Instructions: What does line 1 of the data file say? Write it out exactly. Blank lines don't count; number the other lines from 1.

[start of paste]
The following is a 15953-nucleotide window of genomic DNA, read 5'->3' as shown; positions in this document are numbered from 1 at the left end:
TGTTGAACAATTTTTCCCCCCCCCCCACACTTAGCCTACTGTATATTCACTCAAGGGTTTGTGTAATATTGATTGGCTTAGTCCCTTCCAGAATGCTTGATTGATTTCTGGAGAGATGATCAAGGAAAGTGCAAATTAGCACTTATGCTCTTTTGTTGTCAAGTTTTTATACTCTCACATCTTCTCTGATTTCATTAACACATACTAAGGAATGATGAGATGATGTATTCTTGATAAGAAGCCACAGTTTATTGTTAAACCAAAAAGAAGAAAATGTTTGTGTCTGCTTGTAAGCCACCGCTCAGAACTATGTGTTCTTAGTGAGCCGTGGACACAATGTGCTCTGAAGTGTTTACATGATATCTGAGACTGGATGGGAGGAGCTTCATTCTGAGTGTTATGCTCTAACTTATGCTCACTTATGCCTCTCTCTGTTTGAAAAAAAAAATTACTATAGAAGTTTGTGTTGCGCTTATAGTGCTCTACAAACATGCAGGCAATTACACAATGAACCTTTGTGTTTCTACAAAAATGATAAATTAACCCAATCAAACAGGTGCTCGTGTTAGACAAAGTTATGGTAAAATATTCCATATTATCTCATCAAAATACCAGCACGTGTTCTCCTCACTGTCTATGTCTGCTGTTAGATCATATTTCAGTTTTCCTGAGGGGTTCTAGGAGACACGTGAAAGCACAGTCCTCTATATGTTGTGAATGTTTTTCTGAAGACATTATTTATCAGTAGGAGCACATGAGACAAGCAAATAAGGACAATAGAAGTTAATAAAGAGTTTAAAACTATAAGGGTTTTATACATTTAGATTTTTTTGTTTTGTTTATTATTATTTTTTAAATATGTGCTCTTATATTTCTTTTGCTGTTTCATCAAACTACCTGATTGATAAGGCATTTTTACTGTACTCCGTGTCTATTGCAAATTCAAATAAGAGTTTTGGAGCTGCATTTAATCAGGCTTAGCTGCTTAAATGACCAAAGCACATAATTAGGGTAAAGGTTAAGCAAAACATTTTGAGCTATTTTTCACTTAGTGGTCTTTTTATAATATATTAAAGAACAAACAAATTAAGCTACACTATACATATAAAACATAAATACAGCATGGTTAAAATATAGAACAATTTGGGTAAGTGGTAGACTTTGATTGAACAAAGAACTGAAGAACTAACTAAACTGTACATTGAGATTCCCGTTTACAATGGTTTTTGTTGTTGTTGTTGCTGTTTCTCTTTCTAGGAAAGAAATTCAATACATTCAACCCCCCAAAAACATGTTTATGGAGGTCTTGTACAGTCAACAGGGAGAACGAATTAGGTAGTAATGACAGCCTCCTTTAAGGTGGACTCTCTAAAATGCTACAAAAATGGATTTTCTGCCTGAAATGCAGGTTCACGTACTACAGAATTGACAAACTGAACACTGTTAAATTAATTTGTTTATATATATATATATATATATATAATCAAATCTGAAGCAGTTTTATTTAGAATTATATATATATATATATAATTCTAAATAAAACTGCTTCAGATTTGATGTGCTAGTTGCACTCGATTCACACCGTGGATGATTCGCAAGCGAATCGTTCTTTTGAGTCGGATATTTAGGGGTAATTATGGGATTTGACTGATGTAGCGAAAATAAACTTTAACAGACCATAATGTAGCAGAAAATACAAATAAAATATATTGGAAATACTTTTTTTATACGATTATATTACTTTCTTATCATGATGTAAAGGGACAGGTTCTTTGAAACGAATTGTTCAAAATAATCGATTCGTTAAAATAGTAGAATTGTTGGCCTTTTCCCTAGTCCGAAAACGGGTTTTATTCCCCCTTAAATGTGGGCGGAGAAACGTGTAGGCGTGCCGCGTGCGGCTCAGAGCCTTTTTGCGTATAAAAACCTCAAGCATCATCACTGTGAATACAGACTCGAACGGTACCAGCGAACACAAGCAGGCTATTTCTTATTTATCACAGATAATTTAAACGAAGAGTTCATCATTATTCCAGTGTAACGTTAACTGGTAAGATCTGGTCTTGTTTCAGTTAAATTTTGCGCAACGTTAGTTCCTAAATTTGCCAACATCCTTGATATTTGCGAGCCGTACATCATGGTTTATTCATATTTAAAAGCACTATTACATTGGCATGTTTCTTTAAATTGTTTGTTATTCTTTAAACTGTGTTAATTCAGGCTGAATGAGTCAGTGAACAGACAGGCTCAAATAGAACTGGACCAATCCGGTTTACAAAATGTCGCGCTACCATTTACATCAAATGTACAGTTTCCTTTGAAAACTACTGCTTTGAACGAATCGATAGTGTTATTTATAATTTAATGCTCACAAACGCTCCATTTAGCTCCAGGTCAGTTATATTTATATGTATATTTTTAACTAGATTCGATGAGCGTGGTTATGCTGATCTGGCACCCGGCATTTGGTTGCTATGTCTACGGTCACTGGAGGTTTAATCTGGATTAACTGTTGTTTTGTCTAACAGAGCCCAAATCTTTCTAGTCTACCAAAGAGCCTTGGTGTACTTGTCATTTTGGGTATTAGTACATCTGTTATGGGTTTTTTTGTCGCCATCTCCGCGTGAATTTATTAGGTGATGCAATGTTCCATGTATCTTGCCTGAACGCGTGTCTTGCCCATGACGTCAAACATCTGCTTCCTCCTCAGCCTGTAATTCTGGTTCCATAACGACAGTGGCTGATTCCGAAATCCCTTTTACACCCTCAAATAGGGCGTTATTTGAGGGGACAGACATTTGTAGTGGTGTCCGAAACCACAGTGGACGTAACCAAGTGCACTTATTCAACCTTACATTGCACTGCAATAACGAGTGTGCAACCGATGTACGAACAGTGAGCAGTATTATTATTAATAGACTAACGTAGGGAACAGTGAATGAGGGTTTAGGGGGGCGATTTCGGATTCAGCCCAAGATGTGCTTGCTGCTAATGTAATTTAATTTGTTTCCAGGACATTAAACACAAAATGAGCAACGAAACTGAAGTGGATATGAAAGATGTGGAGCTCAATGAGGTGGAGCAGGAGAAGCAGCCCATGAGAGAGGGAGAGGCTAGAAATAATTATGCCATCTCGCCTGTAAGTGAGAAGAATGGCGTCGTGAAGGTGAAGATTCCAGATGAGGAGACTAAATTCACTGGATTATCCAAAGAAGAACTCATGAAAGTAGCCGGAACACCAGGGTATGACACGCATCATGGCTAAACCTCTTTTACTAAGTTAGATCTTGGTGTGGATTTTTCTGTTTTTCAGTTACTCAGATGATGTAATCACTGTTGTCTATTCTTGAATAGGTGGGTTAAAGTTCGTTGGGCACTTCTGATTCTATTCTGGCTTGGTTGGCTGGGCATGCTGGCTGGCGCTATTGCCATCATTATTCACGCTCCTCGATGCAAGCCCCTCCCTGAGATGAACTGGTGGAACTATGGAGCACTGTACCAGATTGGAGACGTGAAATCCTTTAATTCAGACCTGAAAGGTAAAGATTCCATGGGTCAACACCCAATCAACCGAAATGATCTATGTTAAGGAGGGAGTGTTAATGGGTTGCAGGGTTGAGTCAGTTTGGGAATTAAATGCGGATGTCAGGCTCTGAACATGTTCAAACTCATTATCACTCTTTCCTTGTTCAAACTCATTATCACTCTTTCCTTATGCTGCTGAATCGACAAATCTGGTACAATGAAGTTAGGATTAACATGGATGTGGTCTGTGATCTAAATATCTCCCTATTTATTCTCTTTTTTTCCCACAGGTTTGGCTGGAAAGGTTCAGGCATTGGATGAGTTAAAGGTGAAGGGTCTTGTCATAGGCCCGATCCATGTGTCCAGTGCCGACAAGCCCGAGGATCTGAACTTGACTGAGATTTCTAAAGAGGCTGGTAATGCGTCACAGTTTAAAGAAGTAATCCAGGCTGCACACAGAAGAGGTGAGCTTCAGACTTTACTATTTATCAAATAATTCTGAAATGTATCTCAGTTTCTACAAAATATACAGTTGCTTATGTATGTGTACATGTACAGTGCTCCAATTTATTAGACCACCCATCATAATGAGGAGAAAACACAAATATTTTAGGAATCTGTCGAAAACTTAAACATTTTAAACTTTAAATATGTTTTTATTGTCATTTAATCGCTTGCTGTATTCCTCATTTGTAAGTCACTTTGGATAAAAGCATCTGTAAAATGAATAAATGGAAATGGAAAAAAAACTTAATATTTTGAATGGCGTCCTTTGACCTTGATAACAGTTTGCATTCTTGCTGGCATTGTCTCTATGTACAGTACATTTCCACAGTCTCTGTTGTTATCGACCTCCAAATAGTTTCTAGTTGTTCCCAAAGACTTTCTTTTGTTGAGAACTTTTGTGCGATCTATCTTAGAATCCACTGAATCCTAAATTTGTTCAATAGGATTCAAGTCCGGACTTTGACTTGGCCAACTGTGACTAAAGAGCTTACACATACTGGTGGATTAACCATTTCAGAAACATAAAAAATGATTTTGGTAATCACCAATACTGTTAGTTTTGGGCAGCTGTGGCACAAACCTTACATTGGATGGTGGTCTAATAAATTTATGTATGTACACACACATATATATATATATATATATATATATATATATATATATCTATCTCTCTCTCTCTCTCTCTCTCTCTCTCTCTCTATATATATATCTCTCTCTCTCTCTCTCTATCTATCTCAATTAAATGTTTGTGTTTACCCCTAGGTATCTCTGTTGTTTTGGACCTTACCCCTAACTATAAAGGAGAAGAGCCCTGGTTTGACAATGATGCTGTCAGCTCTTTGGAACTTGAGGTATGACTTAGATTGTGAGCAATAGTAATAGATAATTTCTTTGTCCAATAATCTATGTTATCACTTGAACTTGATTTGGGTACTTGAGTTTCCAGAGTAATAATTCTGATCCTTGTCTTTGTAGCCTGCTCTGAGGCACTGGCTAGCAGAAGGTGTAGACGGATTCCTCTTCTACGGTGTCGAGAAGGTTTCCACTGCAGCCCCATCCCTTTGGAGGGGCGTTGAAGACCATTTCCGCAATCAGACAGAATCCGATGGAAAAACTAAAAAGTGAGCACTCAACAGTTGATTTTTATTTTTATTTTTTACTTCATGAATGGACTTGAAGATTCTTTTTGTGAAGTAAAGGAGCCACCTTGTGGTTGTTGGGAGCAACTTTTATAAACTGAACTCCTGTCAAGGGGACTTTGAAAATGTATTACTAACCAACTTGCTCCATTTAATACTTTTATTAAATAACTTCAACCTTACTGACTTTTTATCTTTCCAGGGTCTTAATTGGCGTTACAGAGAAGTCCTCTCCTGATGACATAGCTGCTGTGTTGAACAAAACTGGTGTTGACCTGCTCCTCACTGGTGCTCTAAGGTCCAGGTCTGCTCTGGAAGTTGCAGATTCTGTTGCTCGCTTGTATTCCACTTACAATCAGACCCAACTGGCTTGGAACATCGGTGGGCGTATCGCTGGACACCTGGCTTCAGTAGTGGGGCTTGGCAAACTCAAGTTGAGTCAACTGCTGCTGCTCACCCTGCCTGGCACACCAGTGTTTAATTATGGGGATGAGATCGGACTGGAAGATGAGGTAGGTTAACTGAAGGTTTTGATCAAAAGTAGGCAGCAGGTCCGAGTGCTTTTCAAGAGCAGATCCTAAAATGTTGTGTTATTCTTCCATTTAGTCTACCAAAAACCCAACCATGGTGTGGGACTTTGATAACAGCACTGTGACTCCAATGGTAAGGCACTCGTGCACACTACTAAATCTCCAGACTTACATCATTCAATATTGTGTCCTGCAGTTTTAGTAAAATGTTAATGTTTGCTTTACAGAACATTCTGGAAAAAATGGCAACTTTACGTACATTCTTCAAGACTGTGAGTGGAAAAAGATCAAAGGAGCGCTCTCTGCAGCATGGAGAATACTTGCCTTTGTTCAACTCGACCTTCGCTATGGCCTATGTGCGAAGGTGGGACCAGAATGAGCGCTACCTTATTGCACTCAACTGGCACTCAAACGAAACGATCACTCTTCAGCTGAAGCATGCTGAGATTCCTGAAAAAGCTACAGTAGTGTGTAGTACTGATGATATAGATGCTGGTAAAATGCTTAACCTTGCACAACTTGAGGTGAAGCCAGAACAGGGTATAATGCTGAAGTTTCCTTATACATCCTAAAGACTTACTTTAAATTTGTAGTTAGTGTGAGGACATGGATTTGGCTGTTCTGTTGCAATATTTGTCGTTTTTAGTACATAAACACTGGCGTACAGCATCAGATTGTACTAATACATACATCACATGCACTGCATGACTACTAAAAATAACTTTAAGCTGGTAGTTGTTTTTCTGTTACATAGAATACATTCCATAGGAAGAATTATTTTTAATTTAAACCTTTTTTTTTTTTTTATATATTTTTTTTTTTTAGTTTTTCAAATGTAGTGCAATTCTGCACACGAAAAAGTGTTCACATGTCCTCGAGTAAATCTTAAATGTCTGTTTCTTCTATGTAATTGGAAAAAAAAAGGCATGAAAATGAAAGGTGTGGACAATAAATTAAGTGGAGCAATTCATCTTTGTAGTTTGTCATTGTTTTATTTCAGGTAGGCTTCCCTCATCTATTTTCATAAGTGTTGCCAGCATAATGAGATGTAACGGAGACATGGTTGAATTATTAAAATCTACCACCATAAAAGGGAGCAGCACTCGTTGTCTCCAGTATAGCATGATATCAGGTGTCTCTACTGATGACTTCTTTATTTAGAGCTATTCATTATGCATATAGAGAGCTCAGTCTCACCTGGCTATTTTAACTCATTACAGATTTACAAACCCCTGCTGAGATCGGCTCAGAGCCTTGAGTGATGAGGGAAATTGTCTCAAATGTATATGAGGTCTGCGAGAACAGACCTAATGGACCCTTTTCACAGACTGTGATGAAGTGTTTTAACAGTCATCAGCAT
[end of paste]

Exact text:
The following is a 15953-nucleotide window of genomic DNA, read 5'->3' as shown; positions in this document are numbered from 1 at the left end: